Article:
Open-C versus Boxed
There is a war being waged on the truck battlefront. For years, American manufacturers touted their Open-C channel frames were designed to flex, while the Japanese market reveled in their fully boxed frames, with their strength and their other advantages they had over the American market. How really true was all of this?
Well, there was a reason why it took all the way until 2017 for Ford to finally relent and build a hydro-formed box steel frame, and it turns out it really was about flex. Modern day boxed frames are made using a process called hydro-forming. Hydro-forming is where a sheet of steel is placed into a one-sided die, which is then sealed, and hydraulic fluid is then pumped into the die at incredibly high pressures to force the metal into complex shapes. These super complex shapes would not be able to be stamped by traditional tool and die stamping processes.
These incredibly complex structures have allowed the use of extremely high-pressure steels, at thinner walls than before, to save weight and offer a super rigid backbone for the truck to ride on. This made for a very challenging engineering issue to overcome, as before, the suspension flex in a C-channel frame allowed some of the road energy to be absorbed by the frame itself, lessening the work load on the suspension. The rigidity also poses other issues, as well. Extreme rigidity means that there is a very low spring tolerance to the frame, which ultimately leads to stress cracking if pushed beyond the limits of what the frame was engineered for. Alternatively, Open-C channel frames are made from thick lower pressure steel, with a low harness temper that can flex millions-upon-millions of cycles and never develop a stress fracture.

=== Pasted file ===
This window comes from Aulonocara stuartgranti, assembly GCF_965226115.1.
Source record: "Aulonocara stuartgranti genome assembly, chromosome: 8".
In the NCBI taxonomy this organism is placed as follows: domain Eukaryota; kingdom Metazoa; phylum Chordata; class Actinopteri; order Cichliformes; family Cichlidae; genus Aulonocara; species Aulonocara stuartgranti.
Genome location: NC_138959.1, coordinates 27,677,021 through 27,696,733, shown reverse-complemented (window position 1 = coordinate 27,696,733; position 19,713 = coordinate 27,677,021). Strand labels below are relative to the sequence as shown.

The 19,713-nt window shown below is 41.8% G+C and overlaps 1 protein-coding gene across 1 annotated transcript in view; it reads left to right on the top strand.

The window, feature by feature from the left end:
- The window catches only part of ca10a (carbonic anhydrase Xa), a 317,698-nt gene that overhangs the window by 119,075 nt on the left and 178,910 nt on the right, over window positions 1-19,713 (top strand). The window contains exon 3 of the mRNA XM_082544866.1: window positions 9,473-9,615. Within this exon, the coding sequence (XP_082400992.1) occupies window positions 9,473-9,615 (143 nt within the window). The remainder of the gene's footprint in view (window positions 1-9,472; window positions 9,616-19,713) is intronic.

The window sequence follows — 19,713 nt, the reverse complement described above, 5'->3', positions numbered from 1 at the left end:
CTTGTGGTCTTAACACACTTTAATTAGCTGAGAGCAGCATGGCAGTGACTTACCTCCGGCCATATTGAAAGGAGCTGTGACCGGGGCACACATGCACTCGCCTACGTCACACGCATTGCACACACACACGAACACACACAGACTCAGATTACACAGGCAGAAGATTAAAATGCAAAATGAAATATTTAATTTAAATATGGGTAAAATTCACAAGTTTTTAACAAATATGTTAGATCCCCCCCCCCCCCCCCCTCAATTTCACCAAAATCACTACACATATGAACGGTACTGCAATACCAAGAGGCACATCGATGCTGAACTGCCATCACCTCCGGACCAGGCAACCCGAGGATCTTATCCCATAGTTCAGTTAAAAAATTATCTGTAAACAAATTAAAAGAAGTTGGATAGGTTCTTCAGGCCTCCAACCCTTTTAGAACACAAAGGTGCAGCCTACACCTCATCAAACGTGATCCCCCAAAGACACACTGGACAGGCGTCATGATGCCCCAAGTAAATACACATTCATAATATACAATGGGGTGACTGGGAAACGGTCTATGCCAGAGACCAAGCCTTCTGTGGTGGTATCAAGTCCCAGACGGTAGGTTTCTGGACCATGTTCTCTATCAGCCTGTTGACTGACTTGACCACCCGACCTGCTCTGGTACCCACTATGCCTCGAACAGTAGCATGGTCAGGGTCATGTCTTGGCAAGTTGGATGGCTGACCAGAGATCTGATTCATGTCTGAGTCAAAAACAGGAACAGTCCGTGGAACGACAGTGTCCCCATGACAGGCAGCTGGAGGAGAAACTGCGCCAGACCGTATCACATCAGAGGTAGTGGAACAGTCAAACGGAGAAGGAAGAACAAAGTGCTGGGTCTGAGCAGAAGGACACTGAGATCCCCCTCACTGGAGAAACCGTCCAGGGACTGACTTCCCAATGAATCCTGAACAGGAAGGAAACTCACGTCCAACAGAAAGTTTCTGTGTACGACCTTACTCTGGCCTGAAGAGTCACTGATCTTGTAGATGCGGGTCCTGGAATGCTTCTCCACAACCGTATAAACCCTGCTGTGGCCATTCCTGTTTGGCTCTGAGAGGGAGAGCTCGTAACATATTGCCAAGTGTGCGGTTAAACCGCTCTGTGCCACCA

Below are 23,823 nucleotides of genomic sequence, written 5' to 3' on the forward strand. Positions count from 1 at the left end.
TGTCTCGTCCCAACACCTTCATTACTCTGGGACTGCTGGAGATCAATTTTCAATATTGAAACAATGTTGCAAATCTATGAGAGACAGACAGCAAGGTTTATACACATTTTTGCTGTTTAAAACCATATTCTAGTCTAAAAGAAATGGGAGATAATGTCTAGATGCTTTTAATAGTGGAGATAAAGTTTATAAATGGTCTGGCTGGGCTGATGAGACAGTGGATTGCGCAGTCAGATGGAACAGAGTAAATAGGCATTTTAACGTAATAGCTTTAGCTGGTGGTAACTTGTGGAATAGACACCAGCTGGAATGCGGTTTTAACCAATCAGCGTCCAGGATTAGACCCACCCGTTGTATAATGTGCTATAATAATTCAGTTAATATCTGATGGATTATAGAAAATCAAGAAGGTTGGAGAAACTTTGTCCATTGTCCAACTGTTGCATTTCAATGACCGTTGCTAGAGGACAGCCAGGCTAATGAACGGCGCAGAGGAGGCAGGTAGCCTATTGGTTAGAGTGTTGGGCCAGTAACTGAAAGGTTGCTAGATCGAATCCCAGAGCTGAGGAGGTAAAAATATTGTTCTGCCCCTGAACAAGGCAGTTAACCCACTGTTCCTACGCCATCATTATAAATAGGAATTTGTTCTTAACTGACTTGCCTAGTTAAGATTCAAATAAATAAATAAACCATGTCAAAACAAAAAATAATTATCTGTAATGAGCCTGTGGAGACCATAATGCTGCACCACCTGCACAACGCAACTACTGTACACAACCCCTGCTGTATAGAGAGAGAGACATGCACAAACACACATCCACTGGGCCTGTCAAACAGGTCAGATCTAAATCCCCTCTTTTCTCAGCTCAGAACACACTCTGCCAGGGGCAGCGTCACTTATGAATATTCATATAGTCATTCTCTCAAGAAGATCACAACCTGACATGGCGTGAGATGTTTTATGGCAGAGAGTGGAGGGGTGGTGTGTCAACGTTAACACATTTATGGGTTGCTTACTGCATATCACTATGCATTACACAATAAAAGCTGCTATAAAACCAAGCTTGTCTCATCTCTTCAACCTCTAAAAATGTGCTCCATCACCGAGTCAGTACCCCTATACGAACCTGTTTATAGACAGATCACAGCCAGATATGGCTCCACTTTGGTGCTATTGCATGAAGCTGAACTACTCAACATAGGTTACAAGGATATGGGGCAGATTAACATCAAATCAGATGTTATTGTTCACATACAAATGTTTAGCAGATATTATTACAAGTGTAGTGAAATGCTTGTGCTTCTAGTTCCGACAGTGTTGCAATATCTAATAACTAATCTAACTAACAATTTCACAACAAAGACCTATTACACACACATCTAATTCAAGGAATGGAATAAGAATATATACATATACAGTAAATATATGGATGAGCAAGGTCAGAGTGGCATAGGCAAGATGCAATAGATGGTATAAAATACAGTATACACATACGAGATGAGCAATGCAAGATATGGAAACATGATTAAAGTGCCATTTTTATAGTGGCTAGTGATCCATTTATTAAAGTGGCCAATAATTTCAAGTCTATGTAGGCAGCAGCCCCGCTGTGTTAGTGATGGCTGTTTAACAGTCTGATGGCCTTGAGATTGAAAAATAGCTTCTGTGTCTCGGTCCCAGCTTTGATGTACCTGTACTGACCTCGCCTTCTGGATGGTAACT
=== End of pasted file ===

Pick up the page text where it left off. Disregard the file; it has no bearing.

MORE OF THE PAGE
While Japanese manufacturers were highlighting the strength, ride and handling of their smaller trucks and SUVs, American truck manufacturers were losing the consumer battle trying to weigh the durability, ease of repair and up-fitting (commerical/industrial) of C-channel and investing in boxed frames. Ultimately, Chrysler, General Motors and Ford relented and started manufacturing their trucks with semi-boxed frames in the late 1990s. These frames featured boxing under the engines and front suspensions to ensure a very rigid surface to mount to, and put increasing number of cross members in to improve rigidity, while still allowing frame flex to occur in the remaining portion of the frames, which were open C-channel.
This was working great for the American manufacturers through the dot-com bubble of the early 2000s, when excess was the American way. Chrysler and General Motors started experimenting in the first attempts of fully-boxed frames in heavy duty trucks. Then, the U.S. recession started in 2005 and American manufacturers were hit with incredibly low sales. Chrysler and General Motors had to be bailed out by the US Government and Ford saw the fires and mortgaged everything it owned while it still could, and escaped financial bankruptcy. In the ruins of the US Automotive industry, The Big Three went at each other’s throats in an effort to keep their trucks on-top.
All of a sudden, the Big Three were drumming every cent of R&D money they had into developing a new breed of trucks that was going to one-up each other and take the throne of the market. Now we are here, with every manufacturer offering a fully-boxed frame on their trucks, with the exception of three models.
Who you might ask? Toyota’s Tacoma and Tundra pick-ups and Ford’s F-550 truck.
Why you might ask? Frame flex is essential when carrying heavy-loads in extremely demanding scenarios that might lead to stress cracking. And in Toyota’s case—it is a lot easier to keep a C-channel frame from rusting to death.
If you would like to know more about the mad science behind hydro-forming steel, Wikipedia has a great article and series of animations on how the process works.